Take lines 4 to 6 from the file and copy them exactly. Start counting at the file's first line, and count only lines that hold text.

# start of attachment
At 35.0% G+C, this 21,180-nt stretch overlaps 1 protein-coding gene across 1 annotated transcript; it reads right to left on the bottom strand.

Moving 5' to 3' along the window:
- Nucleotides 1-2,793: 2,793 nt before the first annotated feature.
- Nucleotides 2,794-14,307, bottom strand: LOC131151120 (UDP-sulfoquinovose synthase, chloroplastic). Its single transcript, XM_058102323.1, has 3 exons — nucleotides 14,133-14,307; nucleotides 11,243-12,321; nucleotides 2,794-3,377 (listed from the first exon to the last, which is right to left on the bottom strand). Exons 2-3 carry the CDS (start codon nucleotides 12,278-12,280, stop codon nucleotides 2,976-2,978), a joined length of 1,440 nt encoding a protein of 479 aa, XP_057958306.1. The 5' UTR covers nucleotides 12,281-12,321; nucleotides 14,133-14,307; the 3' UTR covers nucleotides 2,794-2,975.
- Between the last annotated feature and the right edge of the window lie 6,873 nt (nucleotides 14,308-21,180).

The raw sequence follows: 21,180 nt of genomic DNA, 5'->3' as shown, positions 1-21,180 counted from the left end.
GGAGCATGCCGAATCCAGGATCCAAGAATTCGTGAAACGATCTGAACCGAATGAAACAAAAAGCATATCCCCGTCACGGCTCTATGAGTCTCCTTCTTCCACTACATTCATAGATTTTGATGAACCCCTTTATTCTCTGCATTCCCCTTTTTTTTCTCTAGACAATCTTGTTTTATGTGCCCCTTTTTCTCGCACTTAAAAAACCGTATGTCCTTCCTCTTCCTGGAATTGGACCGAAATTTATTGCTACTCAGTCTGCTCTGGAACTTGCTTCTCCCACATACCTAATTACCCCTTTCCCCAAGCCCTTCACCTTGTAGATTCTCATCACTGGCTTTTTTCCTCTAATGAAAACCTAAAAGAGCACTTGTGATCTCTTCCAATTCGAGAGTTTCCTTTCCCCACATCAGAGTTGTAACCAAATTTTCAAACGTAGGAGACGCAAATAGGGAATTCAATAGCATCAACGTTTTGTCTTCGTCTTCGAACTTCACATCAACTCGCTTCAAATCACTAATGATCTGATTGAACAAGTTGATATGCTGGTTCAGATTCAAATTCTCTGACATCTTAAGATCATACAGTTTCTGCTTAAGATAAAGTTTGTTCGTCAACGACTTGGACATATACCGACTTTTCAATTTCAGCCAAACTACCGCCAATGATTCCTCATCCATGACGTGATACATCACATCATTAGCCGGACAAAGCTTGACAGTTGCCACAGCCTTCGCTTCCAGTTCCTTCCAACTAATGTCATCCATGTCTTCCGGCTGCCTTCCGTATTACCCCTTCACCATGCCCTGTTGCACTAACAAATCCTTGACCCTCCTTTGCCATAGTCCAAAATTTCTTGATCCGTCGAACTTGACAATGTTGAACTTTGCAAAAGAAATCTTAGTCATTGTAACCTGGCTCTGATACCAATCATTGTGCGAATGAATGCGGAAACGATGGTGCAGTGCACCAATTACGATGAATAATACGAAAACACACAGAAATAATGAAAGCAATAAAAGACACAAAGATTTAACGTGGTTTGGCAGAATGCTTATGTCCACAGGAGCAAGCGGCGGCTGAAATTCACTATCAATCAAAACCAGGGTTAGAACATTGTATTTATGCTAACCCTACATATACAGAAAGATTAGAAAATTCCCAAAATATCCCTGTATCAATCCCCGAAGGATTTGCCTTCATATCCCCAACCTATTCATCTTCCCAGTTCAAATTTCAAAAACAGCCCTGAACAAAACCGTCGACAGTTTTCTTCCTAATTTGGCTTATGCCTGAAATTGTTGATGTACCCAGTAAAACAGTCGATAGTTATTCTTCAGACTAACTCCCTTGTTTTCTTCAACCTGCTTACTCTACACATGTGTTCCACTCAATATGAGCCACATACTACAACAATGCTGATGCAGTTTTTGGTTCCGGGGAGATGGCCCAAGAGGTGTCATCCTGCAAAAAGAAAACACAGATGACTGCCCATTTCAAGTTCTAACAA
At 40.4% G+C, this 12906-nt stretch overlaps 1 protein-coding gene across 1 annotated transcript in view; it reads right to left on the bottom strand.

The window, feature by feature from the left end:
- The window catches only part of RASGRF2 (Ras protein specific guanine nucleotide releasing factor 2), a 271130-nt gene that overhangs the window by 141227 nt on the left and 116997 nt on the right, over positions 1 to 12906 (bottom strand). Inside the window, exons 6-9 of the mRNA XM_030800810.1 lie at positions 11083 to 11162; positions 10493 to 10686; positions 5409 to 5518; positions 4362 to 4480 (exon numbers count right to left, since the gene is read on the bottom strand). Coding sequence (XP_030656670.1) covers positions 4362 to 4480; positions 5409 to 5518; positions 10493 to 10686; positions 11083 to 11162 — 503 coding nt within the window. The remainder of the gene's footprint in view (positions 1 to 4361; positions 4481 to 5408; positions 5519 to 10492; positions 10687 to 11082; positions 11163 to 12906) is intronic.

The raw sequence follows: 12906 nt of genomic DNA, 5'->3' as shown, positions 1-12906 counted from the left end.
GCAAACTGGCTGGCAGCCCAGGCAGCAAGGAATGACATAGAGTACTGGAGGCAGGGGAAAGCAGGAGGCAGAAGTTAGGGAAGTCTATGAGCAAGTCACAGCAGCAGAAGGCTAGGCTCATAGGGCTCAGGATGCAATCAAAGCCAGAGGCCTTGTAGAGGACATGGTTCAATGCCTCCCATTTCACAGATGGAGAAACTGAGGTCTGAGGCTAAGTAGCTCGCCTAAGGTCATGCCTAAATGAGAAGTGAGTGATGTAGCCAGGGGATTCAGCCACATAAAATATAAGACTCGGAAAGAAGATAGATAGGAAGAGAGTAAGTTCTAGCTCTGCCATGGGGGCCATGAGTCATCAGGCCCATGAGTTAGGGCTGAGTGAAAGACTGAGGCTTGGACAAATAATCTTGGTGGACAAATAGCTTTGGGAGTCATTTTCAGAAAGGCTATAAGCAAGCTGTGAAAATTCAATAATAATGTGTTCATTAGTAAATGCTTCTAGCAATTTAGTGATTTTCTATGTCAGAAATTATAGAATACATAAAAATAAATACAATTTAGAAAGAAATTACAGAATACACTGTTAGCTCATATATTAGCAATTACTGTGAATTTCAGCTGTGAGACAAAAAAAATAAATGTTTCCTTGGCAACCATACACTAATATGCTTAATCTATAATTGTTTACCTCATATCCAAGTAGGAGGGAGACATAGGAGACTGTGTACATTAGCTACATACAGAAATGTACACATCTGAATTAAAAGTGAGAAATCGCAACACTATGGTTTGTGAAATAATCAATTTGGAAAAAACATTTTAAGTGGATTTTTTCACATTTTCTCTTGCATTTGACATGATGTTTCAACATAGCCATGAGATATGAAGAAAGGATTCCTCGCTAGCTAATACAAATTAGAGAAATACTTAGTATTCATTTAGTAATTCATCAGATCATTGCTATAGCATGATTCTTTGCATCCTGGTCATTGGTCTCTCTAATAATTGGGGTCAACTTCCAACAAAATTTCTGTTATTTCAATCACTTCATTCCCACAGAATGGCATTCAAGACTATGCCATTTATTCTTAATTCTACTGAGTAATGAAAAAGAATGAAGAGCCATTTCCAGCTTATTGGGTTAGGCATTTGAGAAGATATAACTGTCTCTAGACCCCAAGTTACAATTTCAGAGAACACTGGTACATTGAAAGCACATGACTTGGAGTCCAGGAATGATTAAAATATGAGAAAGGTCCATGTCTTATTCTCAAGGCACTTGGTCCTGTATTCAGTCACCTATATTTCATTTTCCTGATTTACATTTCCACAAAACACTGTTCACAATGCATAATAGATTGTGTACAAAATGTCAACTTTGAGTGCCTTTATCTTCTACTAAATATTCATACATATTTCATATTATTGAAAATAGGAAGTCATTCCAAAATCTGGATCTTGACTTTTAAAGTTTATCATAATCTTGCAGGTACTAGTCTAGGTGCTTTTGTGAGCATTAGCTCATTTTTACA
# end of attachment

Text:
- Nucleotides 2,794-14,307, bottom strand: LOC131151120 (UDP-sulfoquinovose synthase, chloroplastic). Its single transcript, XM_058102323.1, has 3 exons — nucleotides 14,133-14,307; nucleotides 11,243-12,321; nucleotides 2,794-3,377 (listed from the first exon to the last, which is right to left on the bottom strand). Exons 2-3 carry the CDS (start codon nucleotides 12,278-12,280, stop codon nucleotides 2,976-2,978), a joined length of 1,440 nt encoding a protein of 479 aa, XP_057958306.1. The 5' UTR covers nucleotides 12,281-12,321; nucleotides 14,133-14,307; the 3' UTR covers nucleotides 2,794-2,975.
- Between the last annotated feature and the right edge of the window lie 6,873 nt (nucleotides 14,308-21,180).

The raw sequence follows: 21,180 nt of genomic DNA, 5'->3' as shown, positions 1-21,180 counted from the left end.